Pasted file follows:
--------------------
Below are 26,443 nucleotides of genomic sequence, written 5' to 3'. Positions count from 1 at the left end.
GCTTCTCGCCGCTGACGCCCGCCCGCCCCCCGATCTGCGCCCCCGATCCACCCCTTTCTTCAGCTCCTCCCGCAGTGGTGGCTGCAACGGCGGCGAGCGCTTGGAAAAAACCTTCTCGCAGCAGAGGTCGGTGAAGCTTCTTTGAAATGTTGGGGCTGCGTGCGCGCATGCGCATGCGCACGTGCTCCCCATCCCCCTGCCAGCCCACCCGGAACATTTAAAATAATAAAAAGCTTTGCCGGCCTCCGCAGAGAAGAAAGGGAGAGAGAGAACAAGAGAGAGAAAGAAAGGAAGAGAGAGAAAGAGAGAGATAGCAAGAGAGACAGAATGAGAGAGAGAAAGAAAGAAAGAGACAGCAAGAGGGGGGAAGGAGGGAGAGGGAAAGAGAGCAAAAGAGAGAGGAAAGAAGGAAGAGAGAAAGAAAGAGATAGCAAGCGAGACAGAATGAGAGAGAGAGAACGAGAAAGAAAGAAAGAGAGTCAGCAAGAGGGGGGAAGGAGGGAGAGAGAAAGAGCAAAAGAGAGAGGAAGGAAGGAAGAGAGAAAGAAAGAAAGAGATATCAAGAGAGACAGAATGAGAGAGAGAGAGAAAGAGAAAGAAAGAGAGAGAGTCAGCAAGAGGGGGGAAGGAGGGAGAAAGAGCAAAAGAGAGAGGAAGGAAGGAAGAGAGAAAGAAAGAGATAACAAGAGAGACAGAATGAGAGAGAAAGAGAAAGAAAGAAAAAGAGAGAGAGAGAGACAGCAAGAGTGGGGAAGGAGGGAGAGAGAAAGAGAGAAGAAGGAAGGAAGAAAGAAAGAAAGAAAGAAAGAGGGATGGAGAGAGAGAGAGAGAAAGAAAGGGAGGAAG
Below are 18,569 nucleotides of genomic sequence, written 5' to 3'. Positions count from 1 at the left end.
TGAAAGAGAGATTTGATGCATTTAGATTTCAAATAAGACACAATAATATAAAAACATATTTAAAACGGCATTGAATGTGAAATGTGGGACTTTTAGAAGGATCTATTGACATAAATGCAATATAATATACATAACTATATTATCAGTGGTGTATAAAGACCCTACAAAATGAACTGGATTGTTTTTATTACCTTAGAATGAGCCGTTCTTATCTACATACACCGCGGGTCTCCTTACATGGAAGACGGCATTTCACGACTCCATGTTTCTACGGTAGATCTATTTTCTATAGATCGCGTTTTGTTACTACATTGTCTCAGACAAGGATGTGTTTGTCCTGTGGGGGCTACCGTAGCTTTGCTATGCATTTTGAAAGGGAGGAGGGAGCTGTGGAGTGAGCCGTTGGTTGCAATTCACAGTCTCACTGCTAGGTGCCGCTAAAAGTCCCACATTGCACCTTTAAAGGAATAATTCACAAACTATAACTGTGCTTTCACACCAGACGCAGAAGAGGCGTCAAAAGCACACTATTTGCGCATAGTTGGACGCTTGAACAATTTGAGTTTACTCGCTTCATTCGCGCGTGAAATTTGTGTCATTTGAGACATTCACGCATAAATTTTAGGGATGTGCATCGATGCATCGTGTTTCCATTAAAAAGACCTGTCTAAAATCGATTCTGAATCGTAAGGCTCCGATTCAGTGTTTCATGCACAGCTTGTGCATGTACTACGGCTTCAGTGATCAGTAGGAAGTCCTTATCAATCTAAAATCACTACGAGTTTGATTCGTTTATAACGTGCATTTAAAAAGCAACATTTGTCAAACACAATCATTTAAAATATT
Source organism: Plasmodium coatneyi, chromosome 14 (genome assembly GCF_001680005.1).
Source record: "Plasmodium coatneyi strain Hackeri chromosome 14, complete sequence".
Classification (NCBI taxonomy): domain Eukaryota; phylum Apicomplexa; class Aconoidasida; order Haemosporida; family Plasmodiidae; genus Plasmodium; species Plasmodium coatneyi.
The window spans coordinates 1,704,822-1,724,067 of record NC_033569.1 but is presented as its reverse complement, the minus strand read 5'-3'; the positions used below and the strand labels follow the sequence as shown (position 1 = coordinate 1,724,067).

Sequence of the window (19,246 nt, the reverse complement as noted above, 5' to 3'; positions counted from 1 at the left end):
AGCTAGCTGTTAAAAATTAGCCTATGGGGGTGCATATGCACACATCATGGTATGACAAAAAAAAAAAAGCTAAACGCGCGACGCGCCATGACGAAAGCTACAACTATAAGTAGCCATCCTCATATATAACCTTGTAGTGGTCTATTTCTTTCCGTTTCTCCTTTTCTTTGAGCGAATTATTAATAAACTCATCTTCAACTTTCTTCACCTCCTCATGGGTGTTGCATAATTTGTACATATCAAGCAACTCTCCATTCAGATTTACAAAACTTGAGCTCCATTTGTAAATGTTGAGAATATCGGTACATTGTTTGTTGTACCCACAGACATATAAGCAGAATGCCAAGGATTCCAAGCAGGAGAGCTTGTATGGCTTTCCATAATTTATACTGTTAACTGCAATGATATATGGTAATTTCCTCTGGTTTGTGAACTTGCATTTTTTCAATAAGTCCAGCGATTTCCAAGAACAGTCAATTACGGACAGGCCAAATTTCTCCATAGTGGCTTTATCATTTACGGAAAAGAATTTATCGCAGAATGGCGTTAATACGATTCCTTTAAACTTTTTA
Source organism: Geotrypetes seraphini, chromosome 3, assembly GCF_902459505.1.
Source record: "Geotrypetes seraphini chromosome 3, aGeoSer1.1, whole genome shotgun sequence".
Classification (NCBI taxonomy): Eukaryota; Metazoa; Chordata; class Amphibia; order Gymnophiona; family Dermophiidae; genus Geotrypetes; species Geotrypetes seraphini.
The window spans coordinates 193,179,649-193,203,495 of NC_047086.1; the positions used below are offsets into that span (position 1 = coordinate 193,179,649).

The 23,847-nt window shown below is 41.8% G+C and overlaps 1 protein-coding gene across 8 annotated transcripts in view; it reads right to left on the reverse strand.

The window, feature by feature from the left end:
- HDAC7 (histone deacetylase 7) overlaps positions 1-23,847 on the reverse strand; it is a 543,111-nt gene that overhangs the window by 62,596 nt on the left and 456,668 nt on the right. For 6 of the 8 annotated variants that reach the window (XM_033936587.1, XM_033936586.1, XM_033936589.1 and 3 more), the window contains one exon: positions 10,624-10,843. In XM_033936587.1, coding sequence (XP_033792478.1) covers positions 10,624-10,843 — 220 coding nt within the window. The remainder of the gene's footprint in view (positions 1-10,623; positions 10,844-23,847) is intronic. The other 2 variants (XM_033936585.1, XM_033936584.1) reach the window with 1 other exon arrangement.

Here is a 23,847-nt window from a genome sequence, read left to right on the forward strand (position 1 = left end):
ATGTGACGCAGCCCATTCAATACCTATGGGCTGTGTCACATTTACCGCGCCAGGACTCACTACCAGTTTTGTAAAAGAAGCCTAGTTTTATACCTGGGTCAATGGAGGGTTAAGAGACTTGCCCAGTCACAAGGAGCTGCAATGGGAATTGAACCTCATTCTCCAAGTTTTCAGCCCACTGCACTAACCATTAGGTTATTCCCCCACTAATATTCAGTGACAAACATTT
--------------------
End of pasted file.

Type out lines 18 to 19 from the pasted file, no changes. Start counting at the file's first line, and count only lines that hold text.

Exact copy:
Here is a 23,847-nt window from a genome sequence, read left to right on the forward strand (position 1 = left end):
ATGTGACGCAGCCCATTCAATACCTATGGGCTGTGTCACATTTACCGCGCCAGGACTCACTACCAGTTTTGTAAAAGAAGCCTAGTTTTATACCTGGGTCAATGGAGGGTTAAGAGACTTGCCCAGTCACAAGGAGCTGCAATGGGAATTGAACCTCATTCTCCAAGTTTTCAGCCCACTGCACTAACCATTAGGTTATTCCCCCACTAATATTCAGTGACAAACATTT